Rancho Cucamonga Cultivates Greenfield Fiber Vineyard

In the 1980s, Rancho Cucamonga proclaimed itself “The City with a Plan.” Back then, the plan was to remake this once rural enclave known for its vineyards into more than just one of the many sunny suburbs of Los Angeles. The vision was to leverage its stretch of the famed Route 66 highway as a branding and economic development tool and transform the city into a premier destination within the Inland Empire metropolitan area along the foothills of the San Gabriel Mountains.

That forward-looking spirit was revived again 30 years later as city leaders looked to cultivate a digital vineyard with the creation of a “Fiber Optic Master Plan” – a six-year $13 million investment plan that targets the city’s new development.

Today, Rancho Cucamonga (its name was derived from a Native American word meaning “sandy place”) owns and operates Rancho Cucamonga Municipal Broadband in partnership with Onward, a local private Internet service provider.

The city built, owns, and maintains the physical infrastructure, which is managed by the Rancho Cucamonga Municipal Utility (RCMU). Onward, which is based in the city, provides gigabit speed Internet access to the network’s 525 mostly residential subscribers as the network slowly expands to reach yet-to-be-built residential developments.

Targeting Greenfield Projects and Businesses

The move toward municipal broadband began in earnest in 2016 when the city hired Magellan Advisors to develop a plan that would leverage the city’s existing fiber assets and expand its municipal utility fiber network to “greenfield projects” and the city’s business parks (see the map below that shows blue areas where service exists and orange areas where service is coming).  


“We had a bit of a slow start so it wasn’t until 2020 when we had our first year of operating with revenue coming in,” RCMU Deputy Director of Engineering Services Fred Lyn told us when we spoke to him this week.

However, over the past two years, the city and Onward have picked up about 500 residential subscribers, almost all of whom are living in recently built residential units in The Resort, a master planned community in the southern part of the city. In fact, The Resort markets the community as a place where residents can "enjoy a truly connected living experience — one with tech-forward homes featuring cutting-edge gigabit connectivity." 

“The Resort has built about 900 new units and is getting ready to build another 900 units. Once that is done we will have close to 2,000 passings. Right now we have a take-rate of about 40 to 50 percent. I wish it was 75 to 80 percent but we are the new kid on the block and we need to do more marketing,” Lyn said. “We have a better product and a faster service that is more cost-effective” in comparison to the city’s incumbent providers (Charter Spectrum and Frontier).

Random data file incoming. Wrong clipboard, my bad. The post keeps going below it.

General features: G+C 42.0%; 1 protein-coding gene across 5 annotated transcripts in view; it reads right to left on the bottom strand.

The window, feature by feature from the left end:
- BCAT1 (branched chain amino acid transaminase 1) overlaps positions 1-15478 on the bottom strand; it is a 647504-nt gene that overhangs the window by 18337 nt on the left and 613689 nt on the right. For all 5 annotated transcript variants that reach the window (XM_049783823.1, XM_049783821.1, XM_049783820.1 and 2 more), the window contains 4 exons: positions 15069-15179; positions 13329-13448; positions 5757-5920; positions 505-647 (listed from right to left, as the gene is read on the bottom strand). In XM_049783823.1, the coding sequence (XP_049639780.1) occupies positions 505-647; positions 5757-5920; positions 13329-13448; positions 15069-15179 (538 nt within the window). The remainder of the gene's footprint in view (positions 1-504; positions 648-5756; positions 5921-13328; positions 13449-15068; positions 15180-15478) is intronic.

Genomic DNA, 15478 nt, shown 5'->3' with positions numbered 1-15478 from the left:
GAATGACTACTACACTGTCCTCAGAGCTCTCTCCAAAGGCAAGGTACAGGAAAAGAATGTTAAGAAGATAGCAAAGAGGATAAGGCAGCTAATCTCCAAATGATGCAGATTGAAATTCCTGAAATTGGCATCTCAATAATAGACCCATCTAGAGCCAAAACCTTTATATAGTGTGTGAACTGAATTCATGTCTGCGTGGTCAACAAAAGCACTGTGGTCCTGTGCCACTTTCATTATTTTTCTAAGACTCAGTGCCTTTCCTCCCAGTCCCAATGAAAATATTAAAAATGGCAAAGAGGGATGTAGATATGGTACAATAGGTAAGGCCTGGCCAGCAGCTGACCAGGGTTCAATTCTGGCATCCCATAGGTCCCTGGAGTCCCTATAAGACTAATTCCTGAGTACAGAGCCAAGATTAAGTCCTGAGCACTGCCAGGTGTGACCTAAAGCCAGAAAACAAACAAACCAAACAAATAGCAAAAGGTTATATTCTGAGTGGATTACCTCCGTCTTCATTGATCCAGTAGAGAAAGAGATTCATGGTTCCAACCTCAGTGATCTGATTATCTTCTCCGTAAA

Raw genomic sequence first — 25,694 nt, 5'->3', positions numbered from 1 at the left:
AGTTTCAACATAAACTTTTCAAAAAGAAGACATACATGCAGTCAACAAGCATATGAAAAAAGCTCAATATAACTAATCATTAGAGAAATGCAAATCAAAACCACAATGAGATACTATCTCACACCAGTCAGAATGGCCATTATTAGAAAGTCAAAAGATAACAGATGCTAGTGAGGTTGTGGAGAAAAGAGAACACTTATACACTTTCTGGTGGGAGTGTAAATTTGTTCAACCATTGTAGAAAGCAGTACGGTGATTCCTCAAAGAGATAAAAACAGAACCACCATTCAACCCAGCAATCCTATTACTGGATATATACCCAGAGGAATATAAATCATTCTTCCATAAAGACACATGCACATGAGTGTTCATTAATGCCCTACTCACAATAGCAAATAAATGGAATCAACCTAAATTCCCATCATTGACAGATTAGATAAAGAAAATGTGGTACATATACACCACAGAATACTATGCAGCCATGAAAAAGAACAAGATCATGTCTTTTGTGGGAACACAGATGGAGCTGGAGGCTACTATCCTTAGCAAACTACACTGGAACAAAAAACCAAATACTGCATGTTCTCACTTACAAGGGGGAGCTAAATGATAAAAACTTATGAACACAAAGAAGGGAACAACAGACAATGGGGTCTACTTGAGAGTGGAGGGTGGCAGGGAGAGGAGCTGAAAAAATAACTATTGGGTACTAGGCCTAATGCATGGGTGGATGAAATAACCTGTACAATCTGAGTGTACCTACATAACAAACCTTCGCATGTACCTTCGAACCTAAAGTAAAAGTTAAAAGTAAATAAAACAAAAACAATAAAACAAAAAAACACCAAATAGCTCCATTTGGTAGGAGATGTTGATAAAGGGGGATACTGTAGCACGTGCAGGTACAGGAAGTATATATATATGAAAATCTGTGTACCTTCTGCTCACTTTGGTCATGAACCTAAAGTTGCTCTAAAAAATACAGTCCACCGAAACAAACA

While Charter Spectrum did attempt to stave off competition from the city’s limited fiber network by offering promotional rates that ballooned months later, Rancho Cucamonga Municipal Broadband’s small subscriber base can get a no gimmick gig speed connection for just $70/month.


The same holds for their commercial subscribers, all 25 of whom are located in the city’s commercial center just off Route 66 as the city is using the network to help retain existing businesses and attract new ones to locate there.

“We bonded out the capital plan to invest and build out our fiber infrastructure,” Lyn said.

And even though the city does not currently plan to build out the network citywide, they do get calls from parts of town that do not have access to the network hoping to sign up for service. “It’s a difficult conversation because we are not ready to expand the backbone,” he added.

Still, Lyn said, even for the majority of Rancho’s 175,000 residents who cannot access the network, they are still reaping the ancillary benefits of a competitive municipal network.

We are going into our second year of operation and we have definitely seen the opportunity to provide gigabit service which had never been seen before here. It really triggered the incumbent providers to invest in fiber and upgrade their networks.

A Public-Private Partnership That Works

Unlike public-private partnership in some other cities, Rancho Cucamonga put itself in the driver’s seat by opting to maintain ownership of the network instead of building it and turning it over to a private ISP, which could lead to a single-minded focus on profit and abandoning a sense of community service.

Fortunately for Rancho Cucamonga, they found a good partner in Onward, whose business is tied to the community. They were also able to settle on a revenue-sharing agreement that works for both the city and Onward. Still, if for some unforeseen reason that relationship should sour, the city wouldn’t lose its investment because it owns “everything up to the NID and we even provide the modems so we go inside the home,” Lyn explained.

Moving forward, Lyn said, “we are looking to capture as much of the market for new residential units as possible. We are learning as we go and we are working with new developers where they put in the conduit.”

While we often tout the success and benefits of municipal broadband, that’s not to say public-private partnerships are not a perfectly viable solution for some communities, particularly communities who carefully evaluate and align each side’s needs as it pertains to risk, benefit, and control; and the inevitable trade-offs involved.

Header image of fiber cabinet courtesty of Rancho Cucamonga Municipal Utility